Any vision of God places man before the necessity of self-determination in relation to Him. In essence our every action inevitably either approaches us to God or, on the contrary, distances us from Him… The heart grieves, wearied and oppressed to see herself so destitute. We do not understand immediately that this very phenomenon signals the start of an advance towards God… When the opposition of the Christian spirit to the spirit of this world reaches it peak, life for the follower of Christ becomes a crucifixion, however invisible the cross. It is a terrible and at the same time salutary period: through inner suffering, often linked with physical or material distress, the passions are conquered. The power of this world over us, even death itself, is defeated. We start to become like Christ crucified. (pg. 12-19)
God Who is humble ‘resisteth the proud, and giveth grace to the humble.’ (1 Peter 5.5) Grace is God’s life and He gives His life to them who strive for likeness to Him. ‘He that shall humble himself shall be exalted.’ (Matthew 23.12) Because of this, belittling oneself to the infinitesimal is the principle of our form of asceticism, not any pretentious straining for self-aggrandizement. Our way is the way of apophatic effort through self-emptying – kenotic love – after the example of Christ Who ‘humbled himself, and become obedient unto death, even the death of the cross.’ (cf. Philippians 2.5-9) The more thoroughly we ‘make ourselves of no reputation,’ the more radically shall we be cleansed from the consequences of the prideful fall of our forefather Adam. And when our heart becomes ‘pure,’ (Matthew 5.8) then the Father, the Son and the Holy Spirit come to dwell in us, and we are led into the ‘kingdom which cannot be moved’ (Hebrews 12.28) where infinite majesty merges with infinite humility and meekness. (pg. 24-25)
…the Father’s gift has to be acquired at the cost of much labour, much suffering. This is an extraordinarily profound theme – who is capable of explaining it to people of varying levels of knowledge and understanding?… (pg.26)
Yes, the longing to resemble Christ is natural to the Christian. But ‘strait is the gate, and narrow is the way, which leadeth unto [this divine] life. (Matthew 7.14) To discard the skin that it no longer needs, the snake wriggles through narrow crevices. So the man who would be saved must go through very ‘straitgates’ in order to rid himself of the ‘coats of skins’ with which he was clothed after the Fall. (cf. Genesis 3.21) (pg. 29)
Rob Des Cotes of Imago Dei Ministries, offers us yet another way of getting a handle on the transformative character of the apophatic and kataphatic dimensions of our knowledge of God. In a reflection dated September 18, 2008, he says,
Put to death, therefore, whatever belongs to your earthly nature: sexual immorality, impurity, lust, evil desires and greed, which is idolatry…. You used to walk in these ways, in the life you once lived. But now you must rid yourselves of all such things as these: anger, rage, malice, slander, and filthy language from your lips. Col. 3:5-9
As we give our lives more and more over to God’s initiative, we eventually come to the classic “to be or not to be” question. How much do I do, and how much does God do? In spiritual theology this represents the distinction between the kataphatic and apophatic aspects of the spiritual life. Kataphatic refers to those initiatives of our spiritual life that depend on us—our actions, reason, understanding, memory and will—whereas apophatic refers to that which depends solely on God. Paul’s exhortation here is clearly of the former kind: to “put away whatever belongs to your earthly nature.” And, to the extent that we are called to participate in this work of “ridding ourselves of all such things,” it is important to be able to assess our effectiveness.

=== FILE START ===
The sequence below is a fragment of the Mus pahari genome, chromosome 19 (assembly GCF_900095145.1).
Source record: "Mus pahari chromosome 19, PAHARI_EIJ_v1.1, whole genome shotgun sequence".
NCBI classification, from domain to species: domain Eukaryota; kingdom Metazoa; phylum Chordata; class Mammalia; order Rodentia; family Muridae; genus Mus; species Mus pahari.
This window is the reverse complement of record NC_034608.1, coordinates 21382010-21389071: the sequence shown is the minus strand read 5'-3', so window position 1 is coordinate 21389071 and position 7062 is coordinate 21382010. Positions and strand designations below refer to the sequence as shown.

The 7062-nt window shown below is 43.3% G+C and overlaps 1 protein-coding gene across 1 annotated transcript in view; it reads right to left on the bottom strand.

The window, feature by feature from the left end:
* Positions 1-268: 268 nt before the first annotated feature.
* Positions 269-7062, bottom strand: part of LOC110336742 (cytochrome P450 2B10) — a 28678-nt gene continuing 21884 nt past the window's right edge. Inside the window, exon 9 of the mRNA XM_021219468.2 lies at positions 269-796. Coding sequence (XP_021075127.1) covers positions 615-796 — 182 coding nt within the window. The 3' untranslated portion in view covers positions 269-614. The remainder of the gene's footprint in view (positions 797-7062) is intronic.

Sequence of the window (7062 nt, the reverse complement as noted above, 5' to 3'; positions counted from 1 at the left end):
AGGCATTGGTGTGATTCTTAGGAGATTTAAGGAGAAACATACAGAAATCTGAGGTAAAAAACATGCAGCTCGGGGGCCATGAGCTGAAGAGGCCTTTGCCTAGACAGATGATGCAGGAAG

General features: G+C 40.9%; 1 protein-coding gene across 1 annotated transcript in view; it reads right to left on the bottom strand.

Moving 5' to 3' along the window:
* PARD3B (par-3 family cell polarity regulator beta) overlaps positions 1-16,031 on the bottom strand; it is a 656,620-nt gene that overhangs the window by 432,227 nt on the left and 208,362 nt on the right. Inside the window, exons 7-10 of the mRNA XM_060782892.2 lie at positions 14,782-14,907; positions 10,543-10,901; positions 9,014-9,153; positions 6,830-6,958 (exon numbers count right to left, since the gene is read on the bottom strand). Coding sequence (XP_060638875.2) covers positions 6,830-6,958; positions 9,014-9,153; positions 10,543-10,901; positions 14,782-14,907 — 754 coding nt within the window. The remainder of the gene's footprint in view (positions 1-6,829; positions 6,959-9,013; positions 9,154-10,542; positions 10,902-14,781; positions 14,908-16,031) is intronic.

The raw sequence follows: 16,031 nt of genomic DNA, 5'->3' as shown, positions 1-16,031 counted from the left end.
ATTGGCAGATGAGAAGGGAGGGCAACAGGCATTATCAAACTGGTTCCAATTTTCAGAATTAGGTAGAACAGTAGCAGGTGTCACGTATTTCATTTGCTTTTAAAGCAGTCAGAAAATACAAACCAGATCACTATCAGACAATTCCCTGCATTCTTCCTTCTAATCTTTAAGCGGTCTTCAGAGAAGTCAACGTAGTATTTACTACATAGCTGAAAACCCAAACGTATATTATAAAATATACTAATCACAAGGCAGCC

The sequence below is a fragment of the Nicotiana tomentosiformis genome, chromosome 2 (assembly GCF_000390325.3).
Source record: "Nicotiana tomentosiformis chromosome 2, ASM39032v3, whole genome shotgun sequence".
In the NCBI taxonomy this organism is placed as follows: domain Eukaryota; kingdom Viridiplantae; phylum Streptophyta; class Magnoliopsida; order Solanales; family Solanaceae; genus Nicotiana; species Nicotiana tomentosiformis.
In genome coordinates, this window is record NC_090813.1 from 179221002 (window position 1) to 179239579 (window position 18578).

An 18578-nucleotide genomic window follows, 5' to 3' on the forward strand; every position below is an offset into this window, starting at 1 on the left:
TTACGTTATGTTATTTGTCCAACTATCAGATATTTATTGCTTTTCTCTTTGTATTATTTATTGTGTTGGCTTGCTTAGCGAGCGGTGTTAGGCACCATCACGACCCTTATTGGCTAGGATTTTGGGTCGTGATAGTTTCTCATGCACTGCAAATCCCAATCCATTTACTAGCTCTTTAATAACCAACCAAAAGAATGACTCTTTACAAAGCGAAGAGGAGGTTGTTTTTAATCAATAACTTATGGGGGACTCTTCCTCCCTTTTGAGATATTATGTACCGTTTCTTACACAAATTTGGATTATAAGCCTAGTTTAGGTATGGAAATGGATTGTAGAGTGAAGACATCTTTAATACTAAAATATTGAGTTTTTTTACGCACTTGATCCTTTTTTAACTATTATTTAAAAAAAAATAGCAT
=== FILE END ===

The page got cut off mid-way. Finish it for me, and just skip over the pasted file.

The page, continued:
In seeking to rid ourselves of sinful aspects of our lives we are in the good company of many saints, notably Ignatius of Loyola for whom purity of soul was paramount. Ignatius’ teachings regarding spiritual growth are very kataphaticas they enlist our reason, our understanding and our will for the task. In his “Daily Particular Examination of Conscience,” for instance, Ignatius stresses the importance of carefully monitoring our progress as we seek transformation in our inordinate behaviours. We are to grow in attentiveness to the changes we seek in ourselves by taking time each day to review and document how we are doing.
Ignatius suggests that we choose only one need at a time, and put all the focus of our day towards the transformation we seek in that area. “In the morning, immediately on rising, one should resolve to guard carefully against the particular sin or defect with regard to which he seeks to correct or improve himself. (S.E 24)”
We then ask God to help us recall, hour by hour, how often we fall into that particular sin. Each time we note it, we are to pray again for help in overcoming this behaviour. By focusing on one area at a time, we have opportunity to morespecifically examine ourselves and to more accurately monitor our progress. Ignatius recommends thatwe keep a written record, a mark or check, each time we commit this particular sin. He also suggests a physical mnemonic as a way of acknowledging our errant behaviour. He writes, “Every time one falls into the particular sin or fault, let him place his hand upon his breast and express his sorrow for having fallen again. (S.E. 27.1)”
Physical gestures are helpful as they give concrete expression to the strategy rather than it being merely a mental exercise.
Another physical mnemonic that some have adopted is that of using a bracelet as an aid in heightening their awareness of a fault they are trying to correct. In order to encourage change in a particular aspect of life, a person wears a bracelet on their wrist to represent this behaviour. During the day, each time you catch yourself in that infraction, you switch the bracelet to your other wrist. It is a way of growing in attentiveness to the behaviour you wish to see changed. As you monitor the recurrences of your infraction each day, the goal is to end up having to move the bracelet less and less. As with the “daily examen of conscience” this represents a kataphatic approach to spirituality—what St. John of the Cross calls our “active work of purification.”
There are many ways to go about changing behaviour but they all depend on our ability to stay focussed on the task. The effectiveness of one particular method over another might be different from person to person. But, if they help us in any way to be more aware of the “idols” that would otherwise persist by escaping our notice, they are certainly worth exploring.